RBC U.S. Direct Checking Account
The RBC U.S. Direct Checking Account offers an introductory offer for $0 in fees for the first year and an annual fee of $39.95 (or $3.95/month) thereafter. This account comes with all of the features of the previously mentioned options as you can deposit checks online via the mobile app and withdraw USD from RBC ATMs (other ATMs will incur a service fee).
If you are an avid collector of RBC Avion points, RBC offers a cross-border banking bundle that comes with the $0 annual fee RBC Bank Visa Signature Black card, which earns 1 point per dollar on all purchases. While it doesn’t have an annual fee, this card is vastly underpowered compared to the many US credit cards on the market, (plus we have the valuable RBC Avion Visa Infinite card in Canada) so we can only recommend this option for those who have an unwavering commitment to the Avion program.
Of the 4 major options for US bank accounts, we think the RBC is currently the weakest because it is the only one with a monthly/annual maintenance fee (albeit it only starts after the first year). After all, we’re all Frugal Flyers and are looking for the most cost-effective way to level up our travel – what’s cheaper than free?!
I Don’t Bank With Any of These Banks, What Do You Recommend?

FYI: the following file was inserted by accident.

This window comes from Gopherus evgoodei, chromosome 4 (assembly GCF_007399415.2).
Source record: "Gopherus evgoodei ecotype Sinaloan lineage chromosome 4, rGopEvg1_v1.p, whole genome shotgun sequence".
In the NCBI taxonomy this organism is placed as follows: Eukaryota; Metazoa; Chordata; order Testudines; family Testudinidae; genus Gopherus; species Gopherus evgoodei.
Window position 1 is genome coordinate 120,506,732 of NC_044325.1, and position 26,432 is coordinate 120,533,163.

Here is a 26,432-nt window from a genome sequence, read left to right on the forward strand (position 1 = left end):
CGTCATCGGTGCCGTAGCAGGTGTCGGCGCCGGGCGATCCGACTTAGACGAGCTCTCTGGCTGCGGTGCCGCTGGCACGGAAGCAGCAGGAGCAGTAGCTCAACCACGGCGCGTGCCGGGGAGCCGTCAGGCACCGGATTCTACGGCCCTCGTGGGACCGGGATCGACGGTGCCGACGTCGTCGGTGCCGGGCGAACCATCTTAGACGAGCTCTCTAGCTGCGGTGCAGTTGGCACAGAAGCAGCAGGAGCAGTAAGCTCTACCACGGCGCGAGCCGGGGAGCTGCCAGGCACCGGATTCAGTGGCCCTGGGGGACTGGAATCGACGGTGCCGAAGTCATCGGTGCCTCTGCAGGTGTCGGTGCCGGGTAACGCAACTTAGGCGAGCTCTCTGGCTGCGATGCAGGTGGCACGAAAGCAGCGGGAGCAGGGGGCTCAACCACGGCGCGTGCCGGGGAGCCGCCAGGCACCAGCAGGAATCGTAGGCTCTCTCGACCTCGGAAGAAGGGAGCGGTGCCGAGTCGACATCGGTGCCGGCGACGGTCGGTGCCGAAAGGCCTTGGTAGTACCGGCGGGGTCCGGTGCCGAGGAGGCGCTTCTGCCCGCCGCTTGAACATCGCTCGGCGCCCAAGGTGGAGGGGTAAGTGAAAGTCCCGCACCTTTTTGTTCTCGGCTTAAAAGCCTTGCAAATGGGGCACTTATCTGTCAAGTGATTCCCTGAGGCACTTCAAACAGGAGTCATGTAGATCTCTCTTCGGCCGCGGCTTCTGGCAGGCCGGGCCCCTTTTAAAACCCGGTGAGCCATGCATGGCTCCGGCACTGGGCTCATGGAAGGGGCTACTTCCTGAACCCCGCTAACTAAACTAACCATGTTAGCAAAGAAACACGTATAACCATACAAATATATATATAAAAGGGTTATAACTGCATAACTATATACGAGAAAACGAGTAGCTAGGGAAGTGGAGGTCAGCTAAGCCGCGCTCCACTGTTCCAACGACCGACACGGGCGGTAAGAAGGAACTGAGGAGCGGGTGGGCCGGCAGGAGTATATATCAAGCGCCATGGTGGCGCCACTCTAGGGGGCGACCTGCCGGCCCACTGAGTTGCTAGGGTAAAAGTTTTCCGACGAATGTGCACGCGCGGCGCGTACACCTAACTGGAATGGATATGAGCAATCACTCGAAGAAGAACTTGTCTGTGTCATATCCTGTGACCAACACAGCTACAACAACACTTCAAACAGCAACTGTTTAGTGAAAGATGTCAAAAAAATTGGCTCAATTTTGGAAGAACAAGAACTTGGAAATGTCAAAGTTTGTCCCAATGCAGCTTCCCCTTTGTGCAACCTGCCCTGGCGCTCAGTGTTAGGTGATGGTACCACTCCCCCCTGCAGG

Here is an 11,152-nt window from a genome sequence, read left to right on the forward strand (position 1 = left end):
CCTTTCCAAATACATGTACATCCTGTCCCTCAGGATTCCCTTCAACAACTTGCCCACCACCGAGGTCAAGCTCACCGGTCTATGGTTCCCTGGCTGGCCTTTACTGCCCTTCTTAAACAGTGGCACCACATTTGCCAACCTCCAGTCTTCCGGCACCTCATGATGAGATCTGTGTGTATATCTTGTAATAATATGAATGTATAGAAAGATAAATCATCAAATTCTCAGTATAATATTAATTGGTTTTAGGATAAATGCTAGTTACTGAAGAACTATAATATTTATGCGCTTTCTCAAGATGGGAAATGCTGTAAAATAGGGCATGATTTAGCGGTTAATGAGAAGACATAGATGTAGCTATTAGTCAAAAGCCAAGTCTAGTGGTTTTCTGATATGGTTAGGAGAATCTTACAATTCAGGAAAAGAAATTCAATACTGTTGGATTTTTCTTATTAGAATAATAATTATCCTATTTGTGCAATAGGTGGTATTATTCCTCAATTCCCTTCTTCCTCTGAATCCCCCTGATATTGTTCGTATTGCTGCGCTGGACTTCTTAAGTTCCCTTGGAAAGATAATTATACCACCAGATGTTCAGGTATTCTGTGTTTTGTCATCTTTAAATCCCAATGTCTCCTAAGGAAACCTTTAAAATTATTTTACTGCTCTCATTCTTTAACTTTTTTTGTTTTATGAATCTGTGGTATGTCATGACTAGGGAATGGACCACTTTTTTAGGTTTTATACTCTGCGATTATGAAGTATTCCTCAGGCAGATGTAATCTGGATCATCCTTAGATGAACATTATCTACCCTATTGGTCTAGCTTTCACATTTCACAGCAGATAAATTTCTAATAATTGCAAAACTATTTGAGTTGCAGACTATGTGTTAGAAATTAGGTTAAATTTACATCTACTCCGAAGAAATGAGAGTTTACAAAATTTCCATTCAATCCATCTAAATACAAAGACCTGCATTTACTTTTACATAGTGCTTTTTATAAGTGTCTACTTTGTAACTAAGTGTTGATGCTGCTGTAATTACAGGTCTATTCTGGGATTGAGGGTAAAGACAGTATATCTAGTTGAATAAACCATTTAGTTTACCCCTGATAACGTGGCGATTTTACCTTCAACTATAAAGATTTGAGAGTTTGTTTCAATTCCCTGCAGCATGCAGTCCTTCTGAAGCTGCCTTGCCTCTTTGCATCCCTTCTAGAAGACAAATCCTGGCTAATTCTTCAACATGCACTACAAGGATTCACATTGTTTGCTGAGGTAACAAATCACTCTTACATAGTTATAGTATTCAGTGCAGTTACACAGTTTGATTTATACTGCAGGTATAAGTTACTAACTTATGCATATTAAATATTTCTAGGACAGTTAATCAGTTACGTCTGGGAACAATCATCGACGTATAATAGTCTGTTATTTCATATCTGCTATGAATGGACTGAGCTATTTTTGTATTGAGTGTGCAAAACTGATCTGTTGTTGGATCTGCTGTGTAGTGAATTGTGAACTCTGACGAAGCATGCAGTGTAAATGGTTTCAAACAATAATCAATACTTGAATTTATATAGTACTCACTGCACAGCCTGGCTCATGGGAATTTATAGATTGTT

If you don’t have an existing relationship with any of the 4 banks above, we tend to recommend the TD Bank Convenience Checking Account for the following reasons:
- The barrier to maintaining a fee-free account is low ($100).
- You can apply online, even if you aren’t an existing TD Canada customer.
- TD Bank has the largest footprint out of all of the options, which will increase your chances of fee-free USD withdrawal while in the US.
Getting Started with Your First US Bank Account
Step 1: Obtaining a US Mailing Address
The main goal of this whole process is to be able to apply (and get approved!) for US credit cards. The most important requirement for these cards is to have an address in the United States. This can take the form of a property that you own or rent, a family home, a friend’s home, or a mail forwarding service, such as 24/7 Parcel.
We recommend establishing your US-based address as the first step because your US credit card journey is contingent on this. This address will be attached to your new US bank account once it is open. Your bank statements will have this address and will be used as proof of your US address when applying for US credit cards.
Step 2: Open Your US Bank Account Online
After determining which US bank account is right for you, you’re going to go through the steps to open the account online. Again, we recommend you stick with the institution you already bank with as this will make the process as seamless as possible.
After submitting your application, you should get an email saying that the account is open and ready to be funded. Very rarely will you be required to call in or go into a branch to open these accounts, but your mileage may vary if you don’t already have a relationship with the bank or if some information was incorrect.